A car

I don't feel like wasting words today, so I'll get straight to the point: life is exceedingly limited if you don't have a car.

These are excuses I've used in the past to justify my not having a car:

  • Public transport is convenient enough
  • I don't need big grocery shopping if there's small shops nearby that have what I need (this excuse kind of ceased to work after I moved to the UK)
  • I don't want to deal with foreign language paperwork needed for a car purchase (whilst I was in Japan)
  • Money
  • Lifestyle

The last is perhaps not exactly an excuse, but more of a consequence. People with cars go to different places than people without cars. There's some overlap between places, but in the end you're severely limiting your options if you don't have a car.

Here's what you can't do (or can only do less comfortably) without a car:

  • Going to a superstore outside of town for big grocery shopping.
  • Buying large things for your home at a DIY (online ordering just isn't a very good alternative if you're not at home to receive the delivery).
  • Picking people up from the airport or leave your car at the airport for a weekend trip.
  • Doing day trips to faraway places or places that don't have good public transport connections.
  • Not getting annoyed at people on public transport.

It is possible to live without a car. But you'll limit the places available to you. You can still go anywhere, and even if you pay for public transport and/or taxis, you 'll probably end up being cheaper off than by owning a car. Money is not the issue, time spent in/outside of your comfort zone is. This is why a car, still, even in car-unfriendly countries, is freedom.

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Car review: Peugeot 208



Perhaps a bit unusual for this blog, but I felt like recording my experiences in driving the Peugeot 208. Last weekend my girlfriend and I went to France for a trip in the Pyrenees. We rented the cheapest model from Europcar, but since none of the cheap cars were available they kindly let us drive a Peugeot 208 instead. The twisty mountain roads in the Pyrenees provided ample opportunity to give it a good test drive.

My first impression: yet another nondescript French car. Both from the outside and on the inside it looks like any average European car manufactured in the last 10 years. Nothing at all stands out or is out of the ordinary. Except perhaps the gear stick, which just felt.. wrong, somehow. It was comfortable enough to use but it didn't feel like a proper gear stick. Too much plastic-y chrome, not enough leather. The GPS was easy enough to use and the center console screen was pleasantly large. Switching the French GPS into English mode provided much amusement with the French-accented guidance voice.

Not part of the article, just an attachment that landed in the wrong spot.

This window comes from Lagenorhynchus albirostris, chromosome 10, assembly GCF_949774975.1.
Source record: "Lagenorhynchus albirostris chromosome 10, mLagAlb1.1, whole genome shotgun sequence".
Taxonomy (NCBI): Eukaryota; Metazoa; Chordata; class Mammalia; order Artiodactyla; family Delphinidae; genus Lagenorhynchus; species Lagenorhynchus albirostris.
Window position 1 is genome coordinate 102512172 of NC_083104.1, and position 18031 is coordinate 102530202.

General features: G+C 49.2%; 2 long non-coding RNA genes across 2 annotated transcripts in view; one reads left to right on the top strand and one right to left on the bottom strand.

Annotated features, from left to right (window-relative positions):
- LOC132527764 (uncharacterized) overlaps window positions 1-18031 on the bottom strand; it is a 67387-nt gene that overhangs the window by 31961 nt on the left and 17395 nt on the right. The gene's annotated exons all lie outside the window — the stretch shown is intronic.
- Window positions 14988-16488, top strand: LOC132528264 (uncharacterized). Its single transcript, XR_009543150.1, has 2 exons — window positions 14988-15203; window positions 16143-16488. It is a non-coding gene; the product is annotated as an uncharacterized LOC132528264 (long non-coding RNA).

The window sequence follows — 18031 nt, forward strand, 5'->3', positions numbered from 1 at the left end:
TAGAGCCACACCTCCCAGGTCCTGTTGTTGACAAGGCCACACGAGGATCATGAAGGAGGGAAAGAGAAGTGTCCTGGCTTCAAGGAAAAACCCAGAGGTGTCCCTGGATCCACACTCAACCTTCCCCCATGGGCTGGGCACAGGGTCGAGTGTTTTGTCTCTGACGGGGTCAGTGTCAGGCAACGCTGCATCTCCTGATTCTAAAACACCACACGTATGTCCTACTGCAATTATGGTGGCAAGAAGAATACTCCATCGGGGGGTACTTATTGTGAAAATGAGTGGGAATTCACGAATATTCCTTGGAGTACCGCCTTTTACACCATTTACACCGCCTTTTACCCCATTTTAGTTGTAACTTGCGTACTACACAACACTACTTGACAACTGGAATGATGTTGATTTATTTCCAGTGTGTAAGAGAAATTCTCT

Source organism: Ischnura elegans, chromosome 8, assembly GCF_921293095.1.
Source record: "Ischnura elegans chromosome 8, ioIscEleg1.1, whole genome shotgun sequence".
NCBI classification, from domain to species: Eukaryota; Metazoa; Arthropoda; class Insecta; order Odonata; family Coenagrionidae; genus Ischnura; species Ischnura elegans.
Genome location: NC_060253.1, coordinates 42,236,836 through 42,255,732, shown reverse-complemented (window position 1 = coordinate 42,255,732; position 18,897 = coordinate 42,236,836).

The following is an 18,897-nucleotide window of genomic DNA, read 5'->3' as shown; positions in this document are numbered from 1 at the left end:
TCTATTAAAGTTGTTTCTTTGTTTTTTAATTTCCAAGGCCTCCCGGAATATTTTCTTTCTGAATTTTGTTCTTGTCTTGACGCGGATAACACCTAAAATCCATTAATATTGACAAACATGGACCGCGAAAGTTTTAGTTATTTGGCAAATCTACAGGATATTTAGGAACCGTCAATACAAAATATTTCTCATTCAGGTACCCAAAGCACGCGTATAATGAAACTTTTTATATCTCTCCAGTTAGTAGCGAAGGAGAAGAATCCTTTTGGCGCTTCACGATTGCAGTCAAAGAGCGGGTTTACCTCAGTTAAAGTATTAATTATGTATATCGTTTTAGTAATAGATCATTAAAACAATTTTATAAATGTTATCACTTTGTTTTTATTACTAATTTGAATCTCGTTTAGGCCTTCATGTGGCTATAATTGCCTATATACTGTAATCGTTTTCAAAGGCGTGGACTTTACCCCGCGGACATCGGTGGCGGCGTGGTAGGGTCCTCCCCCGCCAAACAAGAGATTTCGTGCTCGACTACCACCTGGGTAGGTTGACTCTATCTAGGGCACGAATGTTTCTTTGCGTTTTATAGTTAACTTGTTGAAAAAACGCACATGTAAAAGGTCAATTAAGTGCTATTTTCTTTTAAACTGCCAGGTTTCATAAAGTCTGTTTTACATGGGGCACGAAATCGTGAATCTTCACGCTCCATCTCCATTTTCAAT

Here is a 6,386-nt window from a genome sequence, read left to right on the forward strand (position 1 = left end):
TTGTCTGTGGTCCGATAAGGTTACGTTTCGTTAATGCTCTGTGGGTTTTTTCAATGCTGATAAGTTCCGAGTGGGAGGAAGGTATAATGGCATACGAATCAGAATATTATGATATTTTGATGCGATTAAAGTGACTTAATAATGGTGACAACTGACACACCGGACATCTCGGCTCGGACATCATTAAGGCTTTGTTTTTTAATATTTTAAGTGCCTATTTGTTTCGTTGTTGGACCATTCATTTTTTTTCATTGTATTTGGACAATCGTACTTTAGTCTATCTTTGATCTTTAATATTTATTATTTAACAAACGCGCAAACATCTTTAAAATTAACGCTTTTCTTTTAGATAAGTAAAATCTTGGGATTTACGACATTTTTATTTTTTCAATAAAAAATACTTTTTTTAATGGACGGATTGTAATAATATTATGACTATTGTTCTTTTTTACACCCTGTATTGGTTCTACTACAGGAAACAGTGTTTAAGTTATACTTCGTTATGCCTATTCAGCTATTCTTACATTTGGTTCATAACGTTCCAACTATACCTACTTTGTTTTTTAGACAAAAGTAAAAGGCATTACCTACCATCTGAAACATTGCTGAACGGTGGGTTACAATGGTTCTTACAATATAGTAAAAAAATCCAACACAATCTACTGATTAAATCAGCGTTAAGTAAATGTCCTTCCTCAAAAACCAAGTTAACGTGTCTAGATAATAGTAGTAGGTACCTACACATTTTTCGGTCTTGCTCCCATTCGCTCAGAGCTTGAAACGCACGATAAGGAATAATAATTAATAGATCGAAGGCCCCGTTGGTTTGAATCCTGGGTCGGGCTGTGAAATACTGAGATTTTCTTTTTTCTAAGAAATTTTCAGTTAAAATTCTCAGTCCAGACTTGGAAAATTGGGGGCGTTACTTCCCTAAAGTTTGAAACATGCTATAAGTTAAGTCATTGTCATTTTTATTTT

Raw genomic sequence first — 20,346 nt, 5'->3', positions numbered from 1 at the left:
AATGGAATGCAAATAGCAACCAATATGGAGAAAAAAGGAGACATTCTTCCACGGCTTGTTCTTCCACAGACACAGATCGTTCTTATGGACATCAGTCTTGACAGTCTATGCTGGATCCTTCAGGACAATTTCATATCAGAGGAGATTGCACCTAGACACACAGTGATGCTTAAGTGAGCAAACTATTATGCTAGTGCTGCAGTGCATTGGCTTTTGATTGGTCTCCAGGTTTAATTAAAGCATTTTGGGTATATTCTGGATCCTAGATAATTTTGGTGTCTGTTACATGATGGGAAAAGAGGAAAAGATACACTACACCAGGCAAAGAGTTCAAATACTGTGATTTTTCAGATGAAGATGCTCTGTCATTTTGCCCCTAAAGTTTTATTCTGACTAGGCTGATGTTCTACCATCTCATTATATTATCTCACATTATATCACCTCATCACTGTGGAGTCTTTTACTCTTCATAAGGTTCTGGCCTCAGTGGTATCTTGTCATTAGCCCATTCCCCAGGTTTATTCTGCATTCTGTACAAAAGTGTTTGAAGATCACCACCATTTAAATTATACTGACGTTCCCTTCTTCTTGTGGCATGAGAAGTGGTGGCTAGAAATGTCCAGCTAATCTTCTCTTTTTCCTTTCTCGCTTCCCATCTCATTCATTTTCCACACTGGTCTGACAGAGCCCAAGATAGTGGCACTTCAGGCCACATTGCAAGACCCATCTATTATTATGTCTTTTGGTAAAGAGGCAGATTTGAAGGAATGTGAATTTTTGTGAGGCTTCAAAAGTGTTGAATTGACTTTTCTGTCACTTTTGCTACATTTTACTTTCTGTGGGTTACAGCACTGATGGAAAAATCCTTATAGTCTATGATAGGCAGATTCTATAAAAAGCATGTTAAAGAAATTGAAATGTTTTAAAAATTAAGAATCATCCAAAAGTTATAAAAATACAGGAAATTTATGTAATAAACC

The engine of our rental car was petrol, but I failed to find out which one. According to the Peugeot website the 1.2VTi has 85 horsepower, whereas the 1.6 has 120HP. Our car felt quite responsive and didn't have any trouble at all climbing up hills, so I suspect we may have had the 1.6. The engine felt responsive and had a sound that lies somewhere between average and decent. The gearbox has a slightly higher first and second gear compared to most other cars I've driven.

Driving the car feels awkward. The steering and braking are extremely responsive, so it's easy to overdo it and drive in a very digital, on/off kind of way, rather than smooth and analog. Or, as my girlfriend described it when she drove it for the first time: "This car makes me sick".

The way the car handles is quite direct. The suspension lets you feel the road reasonably well, but the steering is so power-assisted that it feels rather dead, which perhaps also contributes to the feeling of nausea, as you don't get a lot of feedback from your actions.

Other stuff: boot size is average, fuel consumption is average (maybe even good, I didn't measure it very well), seats are average, dashboard is average, steering wheel buttons are average, navigation is average. Visibility is a bit less than average because of the tiny rear windshield when looking behind. The big rear-view mirror and thick front pillars block your view when you try to look left and right.

I wouldn't buy a Peugeot 208 myself. Of the cars I've driven that could be alternatives to a 208, I'd go for the Suzuki Swift 4x4 which I've driven in Iceland, a fun car with lots of character. The 208 on the other hand is just average. And when it comes to average, there's better alternatives from Germany or Japan.

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